Search Images Maps Play YouTube News Gmail Drive More »
Sign in
Screen reader users: click this link for accessible mode. Accessible mode has the same essential features but works better with your reader.


  1. Advanced Patent Search
Publication numberUS4454376 A
Publication typeGrant
Application numberUS 06/448,974
Publication dateJun 12, 1984
Filing dateDec 13, 1982
Priority dateDec 13, 1982
Fee statusLapsed
Publication number06448974, 448974, US 4454376 A, US 4454376A, US-A-4454376, US4454376 A, US4454376A
InventorsH. Dennis Holder, Herb L. Goodman
Original AssigneeHolder H Dennis, Goodman Herb L
Export CitationBiBTeX, EndNote, RefMan
External Links: USPTO, USPTO Assignment, Espacenet
In-line electrical wire connector
US 4454376 A
A connector for in-line electrical wires of the same or differing gauges in which an insulating casing envelopes a continuous, wire thread which tapers from each end of the casing towards the middle of the casing and the direction of the thread is right-handed from one end of the casing to the center of the casing and left-handed from the remaining end of the casing towards the center of the casing thus providing an easily applied, low cost connector and one which has minimum insertion resistance and maximum reliability.
Previous page
Next page
We claim:
1. A connector for electrical conductors including:
a unitary shell of electrically non-conducting material and having a first end, a second end and a center portion;
said unitary shell having first and second frustro-conically shaped bores therein joined at their narrow ends in said center portion of said shell, said bores having an axis;
a continuous wire thread fixedly supported along the surfaces of said first and second bores and being coaxial with said bores, whereby said continuous wire thread has first and second conductor-engaging frustro-conical sections each of substantially the same taper as its respective adjoining bore;
said first frustro-conical section of said wire thread being wound in a left-handed manner, said second frustro-conical section of said wire thread being wound in a right-handed manner.
2. Apparatus according to claim 1 in which said shell has a third frustro-conical bore between said first end and said first frustro-conical bore and a fourth frustro-conical bore between said second end and said second frustro-conical bore.
3. Apparatus according to claim 2 in which said third and fourth frustro-conical bore have non-conductive threads therein of opposite pitch, one to the other.
4. Apparatus according to claim 1 which said shell includes, in addition, a knurled outer portion proximate to said center portion.
5. Apparatus according to claim 1 in which said first and second bores and said third and fourth bores are of equal size, respectively.
6. Apparatus according to claim 1 in which said first and second bores and said third and fourth bores are of different sizes, respectively.
7. Apparatus according to claim 3 in which said non-conductive threads in said third frustro-conical bore are of a left-handed pitch and said non-conductive threads of said fourth frustro-conical bore are of a righthanded pitch.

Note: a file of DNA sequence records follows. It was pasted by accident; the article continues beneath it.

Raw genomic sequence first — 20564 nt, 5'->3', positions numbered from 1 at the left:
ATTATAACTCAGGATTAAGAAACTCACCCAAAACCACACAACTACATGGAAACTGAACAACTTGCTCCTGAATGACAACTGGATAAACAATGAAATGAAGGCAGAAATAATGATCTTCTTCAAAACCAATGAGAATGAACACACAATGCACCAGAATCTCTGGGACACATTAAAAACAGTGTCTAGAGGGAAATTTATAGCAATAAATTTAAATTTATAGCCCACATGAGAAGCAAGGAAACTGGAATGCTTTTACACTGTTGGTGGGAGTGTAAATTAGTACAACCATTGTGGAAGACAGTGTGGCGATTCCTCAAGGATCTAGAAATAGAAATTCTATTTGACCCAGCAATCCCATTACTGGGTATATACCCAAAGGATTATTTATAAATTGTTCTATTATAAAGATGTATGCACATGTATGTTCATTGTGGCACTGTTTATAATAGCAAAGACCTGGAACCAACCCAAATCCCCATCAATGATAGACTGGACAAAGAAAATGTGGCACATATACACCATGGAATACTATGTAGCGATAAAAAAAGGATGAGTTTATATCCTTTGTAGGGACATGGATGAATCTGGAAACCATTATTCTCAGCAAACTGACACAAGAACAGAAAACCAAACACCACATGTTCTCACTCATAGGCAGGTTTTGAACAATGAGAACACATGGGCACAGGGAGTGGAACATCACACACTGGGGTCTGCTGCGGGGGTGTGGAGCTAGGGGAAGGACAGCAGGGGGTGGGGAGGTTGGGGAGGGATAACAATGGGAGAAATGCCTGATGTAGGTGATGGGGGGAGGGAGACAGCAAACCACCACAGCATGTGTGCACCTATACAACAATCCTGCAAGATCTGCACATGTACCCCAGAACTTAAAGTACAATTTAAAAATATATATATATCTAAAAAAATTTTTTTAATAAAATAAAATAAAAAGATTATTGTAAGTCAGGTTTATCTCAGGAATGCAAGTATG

8. Apparatus according to claim 1 in which said continuous wire-thread is embedded in the inner surface of said shell formed by said first and second bores.
9. Apparatus according to claim 1 in which said thread-wire is resilient.
10. Apparatus according to claim 1 in which said continuous thread-wire has spring-like characteristics.

1. Field of the Invention

This invention relates to electrical connectors and, more specifically to in-line electrical connectors.

2. Background of the Invention

In the distant past the joining of electrical conductors invariably involved twisting the two or more conductors together and soldering them. Names like "Western Union connection" and others were adopted and well known amongst electricians and hobbyists. There followed the "wire nuts" which comprised a plastic outer shell and a single, un-directionally threaded insert. To use this connector the conductors were laid, or held, with their exposed ends in the same direction, twisting the ends together and applying the wire nut to the inter-twined conductors. Twisting the wire nut in a clockwise direction would draw the ends of the conductors into tight contact with each other and with the conductive thread in the nut, forming a satisfactory electrical connection. The problem with the wire nuts of the prior art was that the joint which they formed was, overall, bulky and in many instances very difficult to effect. Also, the radical change in direction required of the conductor made the use of the wire nut difficult if one of the conductors came from around a corner, or the like.

Therefore, it is an object of this invention to provide a wire connector that overcomes the problems and disadvantages of prior art devices.

It is a further object of this invention to provide a simple, low cost wire connector which is easy to apply and effects an electrically low resistance and mechanically strong inter-wire connection.


The present invention can best be understood by referring to the description which follows and taking it in conjunction with the accompanying drawings, in which: